A loose sketch of a budding birder checking out the birds on the breakwater as we head out of Pillar Point Harbor.

We arrived at the harbor half an hour before the meeting time of 6:30 AM. I felt like a child on Christmas Eve, I was excited and I rarely sleep well before a pelagic. Pelagic trips are so exciting because you never know what you’re going to see.

This pelagic produced some avian highlights but on this trip the cetaceans really shined.

A loose pen brush sketch from the stern of the Huli Cat. Not an easy thing to do with the rolling and rocking of the boat in open sea. That’s why it’s loose!

As we headed out into the foggy bay we saw many rafts of common murres. It took a while to see a sooty shearwater and our first was a lone individual, strange for such a gregarious species. As we headed further out we saw more sootys and then our first pink-footed shearwater. A bird misinterpreted by an elderly woman on the trip as a “pink” shearwater, the flamingo of the sea. We came upon small rafts of red-necked phalaropes. Then we saw our first storm-petrel, an ashy.

We were all anticipating the first appearance of an albatross. Once the depth went from 200 feet dropping down to 1,000 and more, we knew we had passed over the continental shelf and were over Pioneer Canyon. This is where pelagic life really intensifies. These were the waters of the albatross. But we didn’t see any of these monarchs of the open seas (well not yet, anyway).

We where not over the submarine canyon long before we were surrounded by dolphins, hundreds of them. Pacific white-sided dolphins same toward the Huli Cat, riding our bow wake and jumping in our stern wake. Mixed in with this large pod were the northern right-whale dolphin, it’s finless back can be easily confused with sea lions. The large pod seemed to seek out our boat and many dolphins where fully breaching out of the water! Their playfulness in water reminded me of ravens in the air.

We next encountered a pair of humpback whales. As we cruised along the continental shelf we came to our best whale sighting of the day. Two blue whales that we kept pace with for about 10 minutes. This is the largest animal to have ever lived on planet earth and it is always amazing to see this leviathan of the Oceans. In fact, there were two of three other blue whales in the area, their tall, straight blow gave away their positions. The two whales would pause on the surface, perhaps resting before diving down, showing their massive fluke as they searched the nutrient rich waters for krill.

The mighty blue whale. We saw their flukes as they dived down.

Later, to our starboard, a young humpback whale entertained us by breaching (jumping) out of the water. We were able to watch about ten breaches from this playful whale.

We came to a group of gulls and shearwaters on the water, perhaps feeding on the remainder of a sea lion meal when Alvaro yelled out the word we were yearning to hear, “Albatross!” A lone black-footed albatross passed us on our port side, giving us great views of it’s effortless flight. We later saw one other albatross but this pelagic was marked by the presence of some amazing cetaceans.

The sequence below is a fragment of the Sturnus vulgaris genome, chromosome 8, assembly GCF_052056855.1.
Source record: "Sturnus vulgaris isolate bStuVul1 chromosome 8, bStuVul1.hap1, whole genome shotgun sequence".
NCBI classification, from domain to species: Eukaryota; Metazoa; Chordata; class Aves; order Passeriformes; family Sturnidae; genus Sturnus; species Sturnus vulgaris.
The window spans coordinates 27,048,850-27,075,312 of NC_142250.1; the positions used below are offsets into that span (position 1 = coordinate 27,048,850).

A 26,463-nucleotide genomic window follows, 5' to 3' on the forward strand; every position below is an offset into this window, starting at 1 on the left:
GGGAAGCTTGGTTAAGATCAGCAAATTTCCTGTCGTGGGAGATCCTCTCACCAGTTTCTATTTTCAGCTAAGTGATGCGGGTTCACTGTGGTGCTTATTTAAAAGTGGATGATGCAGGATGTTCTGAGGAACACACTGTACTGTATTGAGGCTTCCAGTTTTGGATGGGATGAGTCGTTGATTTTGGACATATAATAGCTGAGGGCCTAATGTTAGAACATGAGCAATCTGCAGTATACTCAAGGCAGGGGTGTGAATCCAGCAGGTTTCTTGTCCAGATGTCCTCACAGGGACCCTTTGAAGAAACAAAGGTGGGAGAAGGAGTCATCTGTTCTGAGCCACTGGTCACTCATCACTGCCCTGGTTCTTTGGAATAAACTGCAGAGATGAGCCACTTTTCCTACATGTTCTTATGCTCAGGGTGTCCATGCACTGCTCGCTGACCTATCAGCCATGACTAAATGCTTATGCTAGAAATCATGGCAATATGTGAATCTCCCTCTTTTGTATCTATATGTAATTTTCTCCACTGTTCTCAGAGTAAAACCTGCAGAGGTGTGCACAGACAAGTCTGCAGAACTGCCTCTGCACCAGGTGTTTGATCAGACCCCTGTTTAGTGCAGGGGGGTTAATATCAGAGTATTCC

And Grasshopper also got some great lifers, both pelagic birds and marine mammals!

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Half Moon Bay Pelagic Birding

To the outside eye, birding makes a man do some crazy things. The list is too long to retell here and to be honest I have conveniently forgotten a few.

So what do I do on my first Saturday after my first week back at school. Relax? Of course not! I wake up at 5:30 AM, drive 30 minutes through pea soup thick, Pacifica fog and stop to caffeinated at the Press Cafe, where all the fisherman of Pillar Point Harbor do the same (they open at 4 AM daily).

I then stood at the base of the Johnson Pier, coffee in hand and my binoculars around my neck, wearing them as a lanyard at a conference, announcing my place in the world. Other birders slowly wandered in to form in loose flocks, some nibbling ginger cookies other talking about recent avian sighting.

Our destination was the pelagic birding grounds of San Mateo County and we would be heading out to the Continental shelf aboard the New Captain Pete, a 53 foot fishing charter boat. But we would be doing no fishing on this all day trip.

Sunrise over Pillar Point breakwater as the New Captain Pete heads out to the Pelagic birding grounds of San Mateo County.

We headed out from the harbor it was interesting to see the groups of birds we were seeing as we were heading out to the pelagic or open ocean birding grounds. We first where seeing coastal species such as brown pelican, Caspian tern, and Brandt’s cormorant. A little further out we started seeing marine species that can be seen from land but with a scope. Common murre, a parent with begging young in tow, a pair of marbled murrelets, and a few Heerman’s gulls on the water. At the edge of this zone we spotted our first northern fulmar.

My pelagic map (from Pillar Point Harbor).